Sneak Preview: DHS May Expand Disaster Assistance Review Criteria

October 25, 2012 | By Jerry Ashworth | Post a Comment

(The following was excerpted from an article in the Federal Grants Management Handbook.) The Department of Homeland Security is reviewing how it determines a jurisdiction’s ability to respond to and recover from a disaster including its ability to do so without federal assistance after a recent Government Accountability Office report found that the current criterion the agency uses is outdated.

The federal government received 629 disaster declaration requests between 2004 and 2011, and approved 539 (86 percent), with 71 percent of these declarations due to severe storms. The Federal Emergency Management Agency obligated about $80 billion, or an average of $10 billion a year, from the Disaster Relief Fund during this period. However, FEMA anticipated that when all 539 declarations are closed, total DRF obligations will be about $91.5 billion, exceeding the anticipated amount obligated.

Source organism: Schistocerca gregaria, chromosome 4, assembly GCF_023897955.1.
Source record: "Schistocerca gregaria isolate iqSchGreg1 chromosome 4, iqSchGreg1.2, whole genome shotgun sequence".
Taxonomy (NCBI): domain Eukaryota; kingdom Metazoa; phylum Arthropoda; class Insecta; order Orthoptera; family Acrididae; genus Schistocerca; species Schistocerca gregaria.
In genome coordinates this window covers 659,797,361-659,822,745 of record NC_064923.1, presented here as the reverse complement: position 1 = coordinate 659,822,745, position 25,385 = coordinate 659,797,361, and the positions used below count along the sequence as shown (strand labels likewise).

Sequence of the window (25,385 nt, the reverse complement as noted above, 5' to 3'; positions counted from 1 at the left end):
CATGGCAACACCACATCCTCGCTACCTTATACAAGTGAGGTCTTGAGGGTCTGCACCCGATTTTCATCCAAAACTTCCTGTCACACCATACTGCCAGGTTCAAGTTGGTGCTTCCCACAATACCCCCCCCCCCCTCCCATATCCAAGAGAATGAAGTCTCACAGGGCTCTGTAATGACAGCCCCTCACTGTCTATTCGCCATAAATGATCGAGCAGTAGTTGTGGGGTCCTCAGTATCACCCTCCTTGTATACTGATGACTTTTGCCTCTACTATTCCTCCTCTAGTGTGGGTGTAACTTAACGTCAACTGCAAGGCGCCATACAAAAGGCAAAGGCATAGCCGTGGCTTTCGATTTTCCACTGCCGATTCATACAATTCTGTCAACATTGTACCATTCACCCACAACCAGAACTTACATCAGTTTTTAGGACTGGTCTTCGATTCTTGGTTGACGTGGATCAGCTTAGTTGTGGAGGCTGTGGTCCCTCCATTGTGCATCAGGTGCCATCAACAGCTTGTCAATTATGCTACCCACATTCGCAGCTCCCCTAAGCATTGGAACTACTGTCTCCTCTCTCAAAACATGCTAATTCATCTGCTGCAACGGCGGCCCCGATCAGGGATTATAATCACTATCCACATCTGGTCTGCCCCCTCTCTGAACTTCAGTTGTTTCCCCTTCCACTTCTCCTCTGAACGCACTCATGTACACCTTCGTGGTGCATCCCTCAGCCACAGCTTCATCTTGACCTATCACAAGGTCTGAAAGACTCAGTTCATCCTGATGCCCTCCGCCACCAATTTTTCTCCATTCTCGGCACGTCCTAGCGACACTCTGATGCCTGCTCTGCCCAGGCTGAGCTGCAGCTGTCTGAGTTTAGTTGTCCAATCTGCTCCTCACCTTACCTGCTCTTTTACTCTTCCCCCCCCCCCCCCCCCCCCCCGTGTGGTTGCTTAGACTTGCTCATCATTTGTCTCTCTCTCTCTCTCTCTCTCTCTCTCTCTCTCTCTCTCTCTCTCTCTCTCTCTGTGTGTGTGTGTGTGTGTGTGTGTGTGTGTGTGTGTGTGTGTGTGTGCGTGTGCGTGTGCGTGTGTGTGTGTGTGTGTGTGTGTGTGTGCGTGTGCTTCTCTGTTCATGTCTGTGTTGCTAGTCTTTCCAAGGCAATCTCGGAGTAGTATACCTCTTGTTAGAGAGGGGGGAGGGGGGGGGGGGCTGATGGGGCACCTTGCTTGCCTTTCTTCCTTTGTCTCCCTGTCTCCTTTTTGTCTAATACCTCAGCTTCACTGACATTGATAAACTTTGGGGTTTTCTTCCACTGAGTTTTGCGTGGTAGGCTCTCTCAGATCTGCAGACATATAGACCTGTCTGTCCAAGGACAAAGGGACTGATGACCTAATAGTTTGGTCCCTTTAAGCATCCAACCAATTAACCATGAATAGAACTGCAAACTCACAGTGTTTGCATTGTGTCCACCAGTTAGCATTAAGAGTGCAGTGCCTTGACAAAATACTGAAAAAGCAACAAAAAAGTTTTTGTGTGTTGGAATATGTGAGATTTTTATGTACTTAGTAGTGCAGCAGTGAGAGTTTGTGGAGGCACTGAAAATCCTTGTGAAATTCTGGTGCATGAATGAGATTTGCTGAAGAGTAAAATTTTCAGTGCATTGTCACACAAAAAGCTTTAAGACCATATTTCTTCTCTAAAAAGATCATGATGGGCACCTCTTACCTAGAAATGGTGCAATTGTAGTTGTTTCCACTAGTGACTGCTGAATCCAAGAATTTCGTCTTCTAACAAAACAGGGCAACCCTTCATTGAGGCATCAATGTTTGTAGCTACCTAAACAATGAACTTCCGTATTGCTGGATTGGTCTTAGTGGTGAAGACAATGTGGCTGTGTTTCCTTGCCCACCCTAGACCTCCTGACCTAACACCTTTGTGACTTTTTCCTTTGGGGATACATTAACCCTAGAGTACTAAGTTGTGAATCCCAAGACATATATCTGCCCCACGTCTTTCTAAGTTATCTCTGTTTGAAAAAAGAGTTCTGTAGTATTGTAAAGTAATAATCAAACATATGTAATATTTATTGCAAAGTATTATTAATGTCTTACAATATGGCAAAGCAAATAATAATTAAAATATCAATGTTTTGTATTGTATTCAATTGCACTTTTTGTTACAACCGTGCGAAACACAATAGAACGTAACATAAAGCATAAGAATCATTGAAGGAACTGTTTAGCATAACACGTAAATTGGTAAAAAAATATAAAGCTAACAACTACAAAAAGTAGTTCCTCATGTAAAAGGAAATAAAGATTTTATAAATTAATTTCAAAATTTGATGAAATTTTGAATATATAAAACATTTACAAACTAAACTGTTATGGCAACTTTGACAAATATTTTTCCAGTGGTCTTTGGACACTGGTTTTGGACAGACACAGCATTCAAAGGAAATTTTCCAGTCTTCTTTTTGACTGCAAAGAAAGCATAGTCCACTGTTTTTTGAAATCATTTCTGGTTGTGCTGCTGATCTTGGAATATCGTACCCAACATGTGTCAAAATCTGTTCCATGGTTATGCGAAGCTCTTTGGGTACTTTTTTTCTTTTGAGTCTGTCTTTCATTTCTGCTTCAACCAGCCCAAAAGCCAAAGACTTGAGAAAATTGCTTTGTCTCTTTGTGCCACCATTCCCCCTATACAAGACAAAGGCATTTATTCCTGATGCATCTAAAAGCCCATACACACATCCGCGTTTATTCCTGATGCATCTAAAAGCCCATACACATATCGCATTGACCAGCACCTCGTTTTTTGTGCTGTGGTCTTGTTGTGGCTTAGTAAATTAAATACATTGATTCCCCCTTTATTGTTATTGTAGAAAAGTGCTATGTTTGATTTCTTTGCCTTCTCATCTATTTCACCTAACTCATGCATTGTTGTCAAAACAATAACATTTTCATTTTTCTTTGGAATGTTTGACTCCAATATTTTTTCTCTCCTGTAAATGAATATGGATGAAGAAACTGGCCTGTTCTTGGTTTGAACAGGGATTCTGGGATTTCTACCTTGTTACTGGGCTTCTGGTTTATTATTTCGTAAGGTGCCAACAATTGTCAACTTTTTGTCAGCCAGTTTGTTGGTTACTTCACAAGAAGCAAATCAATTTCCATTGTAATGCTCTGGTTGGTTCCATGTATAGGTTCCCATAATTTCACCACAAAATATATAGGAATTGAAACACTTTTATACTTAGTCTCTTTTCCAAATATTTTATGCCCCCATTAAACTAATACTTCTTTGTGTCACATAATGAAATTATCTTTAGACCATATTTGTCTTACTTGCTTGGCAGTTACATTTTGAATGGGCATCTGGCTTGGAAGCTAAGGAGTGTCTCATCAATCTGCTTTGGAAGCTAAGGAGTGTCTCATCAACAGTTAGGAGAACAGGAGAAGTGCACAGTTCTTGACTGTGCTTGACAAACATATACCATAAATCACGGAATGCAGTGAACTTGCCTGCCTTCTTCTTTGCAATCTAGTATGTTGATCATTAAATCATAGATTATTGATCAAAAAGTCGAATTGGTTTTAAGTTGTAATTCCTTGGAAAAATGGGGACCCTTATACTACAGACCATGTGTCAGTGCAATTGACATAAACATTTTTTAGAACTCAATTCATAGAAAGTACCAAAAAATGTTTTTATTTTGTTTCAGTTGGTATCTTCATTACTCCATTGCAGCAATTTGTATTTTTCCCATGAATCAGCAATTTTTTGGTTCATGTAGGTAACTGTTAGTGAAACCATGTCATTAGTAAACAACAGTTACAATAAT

FEMA primarily relies on a single criterion, the per capita damage indicator, to determine whether to recommend to the President that a jurisdiction should receive public assistance funding. This indicator was set at $1 in 1986, and rose only to $1.35 as of fiscal year 2012. For example, a state with 10 million people would generally have to incur $13.5 million in estimated eligible disaster damages to public structures for FEMA to recommend that a disaster declaration is warranted. However, this increase does not truly reflect the rise in per capital personal income since then or the effects of inflation. GAO determined that the rate would be $3.57 in 2011 had it been adjusted for increase in per capita income and $2.07 in 2012 had it been adjusted for inflation.

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